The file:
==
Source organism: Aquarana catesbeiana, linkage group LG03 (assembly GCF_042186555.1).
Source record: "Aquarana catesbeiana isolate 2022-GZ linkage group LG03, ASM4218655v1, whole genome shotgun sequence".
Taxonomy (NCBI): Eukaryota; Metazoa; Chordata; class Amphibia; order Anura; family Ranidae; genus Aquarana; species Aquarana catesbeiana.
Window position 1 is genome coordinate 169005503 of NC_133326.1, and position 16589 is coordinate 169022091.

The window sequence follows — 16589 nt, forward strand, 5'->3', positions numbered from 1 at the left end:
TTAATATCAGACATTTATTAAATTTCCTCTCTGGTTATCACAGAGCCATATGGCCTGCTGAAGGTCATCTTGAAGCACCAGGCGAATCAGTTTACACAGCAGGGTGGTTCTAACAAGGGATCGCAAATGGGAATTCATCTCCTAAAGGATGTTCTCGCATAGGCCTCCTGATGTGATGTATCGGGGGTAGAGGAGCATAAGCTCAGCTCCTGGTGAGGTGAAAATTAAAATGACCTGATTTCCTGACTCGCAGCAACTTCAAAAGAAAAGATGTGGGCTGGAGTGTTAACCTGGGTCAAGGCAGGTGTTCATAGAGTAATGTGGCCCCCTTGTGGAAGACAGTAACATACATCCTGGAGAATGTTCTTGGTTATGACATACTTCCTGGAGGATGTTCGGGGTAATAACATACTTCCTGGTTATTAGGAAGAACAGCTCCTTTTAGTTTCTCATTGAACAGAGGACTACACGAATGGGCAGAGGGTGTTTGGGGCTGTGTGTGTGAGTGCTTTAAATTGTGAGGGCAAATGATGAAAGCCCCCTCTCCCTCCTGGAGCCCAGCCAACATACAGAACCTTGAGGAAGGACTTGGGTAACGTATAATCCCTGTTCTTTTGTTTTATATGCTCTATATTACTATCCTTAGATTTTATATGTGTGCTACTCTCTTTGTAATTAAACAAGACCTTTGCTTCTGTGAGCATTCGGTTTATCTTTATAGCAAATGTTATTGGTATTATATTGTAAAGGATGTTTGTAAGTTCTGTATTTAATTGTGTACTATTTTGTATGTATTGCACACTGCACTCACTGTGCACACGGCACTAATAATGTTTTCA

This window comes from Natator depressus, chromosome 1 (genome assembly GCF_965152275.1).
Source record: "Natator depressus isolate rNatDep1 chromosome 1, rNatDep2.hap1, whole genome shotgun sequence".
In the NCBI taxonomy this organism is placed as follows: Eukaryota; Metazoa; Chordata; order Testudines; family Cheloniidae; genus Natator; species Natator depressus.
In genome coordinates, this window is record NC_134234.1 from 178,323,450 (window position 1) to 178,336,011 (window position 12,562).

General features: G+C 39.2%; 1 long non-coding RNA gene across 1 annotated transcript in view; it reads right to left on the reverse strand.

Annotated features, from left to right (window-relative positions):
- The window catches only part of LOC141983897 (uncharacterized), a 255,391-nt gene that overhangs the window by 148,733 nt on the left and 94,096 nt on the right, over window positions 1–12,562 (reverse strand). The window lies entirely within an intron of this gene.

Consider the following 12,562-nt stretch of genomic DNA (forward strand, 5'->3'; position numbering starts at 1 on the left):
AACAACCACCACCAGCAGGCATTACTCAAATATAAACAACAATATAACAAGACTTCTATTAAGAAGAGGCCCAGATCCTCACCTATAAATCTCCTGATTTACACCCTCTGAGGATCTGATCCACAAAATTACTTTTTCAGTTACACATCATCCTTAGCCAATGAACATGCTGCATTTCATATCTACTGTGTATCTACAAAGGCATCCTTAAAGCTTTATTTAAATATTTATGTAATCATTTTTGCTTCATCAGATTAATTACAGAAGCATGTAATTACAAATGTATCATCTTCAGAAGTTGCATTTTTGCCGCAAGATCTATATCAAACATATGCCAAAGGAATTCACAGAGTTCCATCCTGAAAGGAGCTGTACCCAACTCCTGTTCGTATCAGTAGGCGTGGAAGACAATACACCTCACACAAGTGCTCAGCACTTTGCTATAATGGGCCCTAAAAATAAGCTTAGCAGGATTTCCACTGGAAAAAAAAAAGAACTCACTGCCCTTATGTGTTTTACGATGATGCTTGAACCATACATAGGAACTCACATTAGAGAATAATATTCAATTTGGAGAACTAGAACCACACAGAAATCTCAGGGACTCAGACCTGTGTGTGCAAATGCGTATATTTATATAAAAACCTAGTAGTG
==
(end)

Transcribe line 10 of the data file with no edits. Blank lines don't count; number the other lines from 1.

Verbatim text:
In genome coordinates, this window is record NC_134234.1 from 178,323,450 (window position 1) to 178,336,011 (window position 12,562).